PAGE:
Testing the Automation Revolution Hypothesis

14 Pages Posted: 10 Dec 2019 Last revised: 29 Dec 2019

See all articles by Keller Scholl

Keller Scholl

Pardee S. RAND Graduate School

Robin Hanson

George Mason University; Oxford University - Future of Humanity Institute

Date Written: December 27, 2019

Abstract

Recently, many have predicted an imminent automation revolution, and large resulting job losses. Others have created metrics to predict new patterns in job automation vulnerability. As context to such claims, we test basic theory, two vulnerability metrics, and 251 O*NET job features as predictors of 1505 expert reports regarding automation levels in 832 U.S. job types from 1999 to 2019.

We find that pay, employment, and vulnerability metrics are predictive (R^2~0.15), but add little to the top 25 O*NET job features, which together predict far better (R^2~0.55). These best predictors seem understandable in terms of traditional kinds of automation, and have not changed over our time period. Instead, it seems that jobs have changed their features to become more suitable for automation.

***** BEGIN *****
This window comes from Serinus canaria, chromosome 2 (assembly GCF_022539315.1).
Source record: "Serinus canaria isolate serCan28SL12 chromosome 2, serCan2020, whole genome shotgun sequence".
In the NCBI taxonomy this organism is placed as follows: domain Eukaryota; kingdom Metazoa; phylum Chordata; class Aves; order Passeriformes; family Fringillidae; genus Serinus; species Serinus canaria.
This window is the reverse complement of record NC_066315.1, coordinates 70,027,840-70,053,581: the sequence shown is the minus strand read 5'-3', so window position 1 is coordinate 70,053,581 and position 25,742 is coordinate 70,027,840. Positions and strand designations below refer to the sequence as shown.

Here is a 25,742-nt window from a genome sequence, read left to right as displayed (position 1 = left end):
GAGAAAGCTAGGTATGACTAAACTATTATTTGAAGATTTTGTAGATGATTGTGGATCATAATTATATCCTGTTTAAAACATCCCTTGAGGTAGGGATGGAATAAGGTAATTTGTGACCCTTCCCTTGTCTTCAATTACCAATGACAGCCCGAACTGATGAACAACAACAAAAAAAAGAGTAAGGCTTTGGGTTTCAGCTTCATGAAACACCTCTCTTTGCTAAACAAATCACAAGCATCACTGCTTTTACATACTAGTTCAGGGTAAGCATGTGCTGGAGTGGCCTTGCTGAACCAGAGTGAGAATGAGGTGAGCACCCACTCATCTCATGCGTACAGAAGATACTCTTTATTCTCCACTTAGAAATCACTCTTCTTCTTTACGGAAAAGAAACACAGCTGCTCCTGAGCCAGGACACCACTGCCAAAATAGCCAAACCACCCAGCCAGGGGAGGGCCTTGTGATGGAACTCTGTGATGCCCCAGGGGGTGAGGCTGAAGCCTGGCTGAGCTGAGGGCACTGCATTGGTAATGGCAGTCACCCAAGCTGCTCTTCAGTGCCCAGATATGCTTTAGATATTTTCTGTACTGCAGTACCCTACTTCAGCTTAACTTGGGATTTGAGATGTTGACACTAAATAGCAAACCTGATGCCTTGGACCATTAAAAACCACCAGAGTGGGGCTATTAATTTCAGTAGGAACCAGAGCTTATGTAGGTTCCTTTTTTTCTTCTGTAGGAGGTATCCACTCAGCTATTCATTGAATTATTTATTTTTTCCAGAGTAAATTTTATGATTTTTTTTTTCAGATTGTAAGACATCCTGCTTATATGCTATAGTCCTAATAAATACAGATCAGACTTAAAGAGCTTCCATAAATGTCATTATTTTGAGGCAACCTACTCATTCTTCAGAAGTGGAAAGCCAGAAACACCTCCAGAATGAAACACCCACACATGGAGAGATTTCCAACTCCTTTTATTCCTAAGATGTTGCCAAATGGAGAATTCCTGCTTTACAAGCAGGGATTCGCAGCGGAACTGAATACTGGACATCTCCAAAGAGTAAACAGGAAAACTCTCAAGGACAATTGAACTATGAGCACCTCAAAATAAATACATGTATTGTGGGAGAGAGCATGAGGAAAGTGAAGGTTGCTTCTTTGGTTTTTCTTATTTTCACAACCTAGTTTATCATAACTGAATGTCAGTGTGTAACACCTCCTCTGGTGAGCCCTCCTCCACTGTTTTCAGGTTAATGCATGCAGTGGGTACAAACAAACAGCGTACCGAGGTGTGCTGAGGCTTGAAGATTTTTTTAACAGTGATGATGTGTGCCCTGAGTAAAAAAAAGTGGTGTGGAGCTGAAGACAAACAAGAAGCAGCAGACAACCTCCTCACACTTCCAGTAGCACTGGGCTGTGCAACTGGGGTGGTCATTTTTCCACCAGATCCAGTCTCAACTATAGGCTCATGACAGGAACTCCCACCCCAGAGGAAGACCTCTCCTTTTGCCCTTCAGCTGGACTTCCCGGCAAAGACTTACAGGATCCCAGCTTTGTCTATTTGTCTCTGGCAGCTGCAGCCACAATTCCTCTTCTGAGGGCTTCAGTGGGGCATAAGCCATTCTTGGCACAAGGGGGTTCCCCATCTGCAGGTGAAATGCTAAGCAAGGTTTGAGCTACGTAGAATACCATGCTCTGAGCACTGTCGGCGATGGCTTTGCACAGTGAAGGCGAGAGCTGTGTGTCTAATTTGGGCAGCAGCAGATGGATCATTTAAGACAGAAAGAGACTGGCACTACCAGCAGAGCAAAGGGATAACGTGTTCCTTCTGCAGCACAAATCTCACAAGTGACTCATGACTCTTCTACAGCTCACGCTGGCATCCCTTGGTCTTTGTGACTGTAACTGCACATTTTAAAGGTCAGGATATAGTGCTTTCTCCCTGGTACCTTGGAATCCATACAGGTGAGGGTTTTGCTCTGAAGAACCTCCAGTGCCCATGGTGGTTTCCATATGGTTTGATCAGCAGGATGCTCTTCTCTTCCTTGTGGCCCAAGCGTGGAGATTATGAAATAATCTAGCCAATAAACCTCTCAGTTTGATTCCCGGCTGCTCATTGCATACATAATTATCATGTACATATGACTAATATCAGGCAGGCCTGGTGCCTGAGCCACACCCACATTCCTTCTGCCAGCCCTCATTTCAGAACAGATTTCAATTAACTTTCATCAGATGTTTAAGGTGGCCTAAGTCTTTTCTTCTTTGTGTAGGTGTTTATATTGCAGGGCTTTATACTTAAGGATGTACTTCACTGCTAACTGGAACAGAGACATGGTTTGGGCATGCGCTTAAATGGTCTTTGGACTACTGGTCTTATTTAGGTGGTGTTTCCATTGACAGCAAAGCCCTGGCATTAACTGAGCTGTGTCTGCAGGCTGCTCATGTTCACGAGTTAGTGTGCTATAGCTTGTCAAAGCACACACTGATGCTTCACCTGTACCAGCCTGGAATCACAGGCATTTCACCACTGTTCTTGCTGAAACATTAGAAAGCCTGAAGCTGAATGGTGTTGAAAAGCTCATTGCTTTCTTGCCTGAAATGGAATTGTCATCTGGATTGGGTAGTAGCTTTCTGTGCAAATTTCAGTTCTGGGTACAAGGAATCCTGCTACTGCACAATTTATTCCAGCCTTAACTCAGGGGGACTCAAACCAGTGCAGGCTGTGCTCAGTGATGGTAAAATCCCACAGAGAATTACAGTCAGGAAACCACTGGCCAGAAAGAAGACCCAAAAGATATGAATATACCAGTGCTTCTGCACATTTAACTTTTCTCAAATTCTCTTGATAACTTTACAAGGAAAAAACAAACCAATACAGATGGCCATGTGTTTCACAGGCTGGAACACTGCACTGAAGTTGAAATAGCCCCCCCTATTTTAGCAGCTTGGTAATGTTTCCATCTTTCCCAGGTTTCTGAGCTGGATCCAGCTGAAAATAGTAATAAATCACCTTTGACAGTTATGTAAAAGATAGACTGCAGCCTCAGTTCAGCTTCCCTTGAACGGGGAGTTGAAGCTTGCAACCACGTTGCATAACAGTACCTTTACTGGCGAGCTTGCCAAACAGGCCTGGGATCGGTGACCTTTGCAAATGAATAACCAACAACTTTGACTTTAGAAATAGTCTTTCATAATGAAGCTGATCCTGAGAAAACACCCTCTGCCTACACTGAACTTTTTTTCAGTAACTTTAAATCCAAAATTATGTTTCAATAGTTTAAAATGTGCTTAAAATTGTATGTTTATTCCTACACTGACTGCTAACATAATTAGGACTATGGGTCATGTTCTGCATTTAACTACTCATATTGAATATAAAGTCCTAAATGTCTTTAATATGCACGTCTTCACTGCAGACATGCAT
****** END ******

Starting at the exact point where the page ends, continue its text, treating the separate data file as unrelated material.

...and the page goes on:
We thus find no evidence yet of a revolution in the patterns or quantity of automation. And since, over this period, automation increases have predicted neither changes in pay nor employment, this suggests that workers have little to fear if such a revolution does come.

Keywords: automation, wages, employment, occupations, artificial intelligence, technology

JEL Classification: E24, J22, J23, J24, O33

Suggested Citation

Scholl, Keller and Hanson, Robin, Testing the Automation Revolution Hypothesis (December 27, 2019). GMU Working Paper in Economics No. 19-42. Available at SSRN: https://ssrn.com/abstract=3496364 or http://dx.doi.org/10.2139/ssrn.3496364

Keller Scholl

Pardee S. RAND Graduate School

1776 Main Street
Santa Monica, CA 90401
United States

Robin Hanson (Contact Author)

George Mason University ( email )

MS 1D3, Carow Hall
4400 University Dr.
Fairfax, VA 22030-4444
United States
703-993-2326 (Phone)
703-993-2323 (Fax)

HOME PAGE: http://hanson.gmu.edu

Oxford University - Future of Humanity Institute ( email )

Littlegate House
16-17 St Ebbe's Street
Oxford, OX1 1PT
United Kingdom

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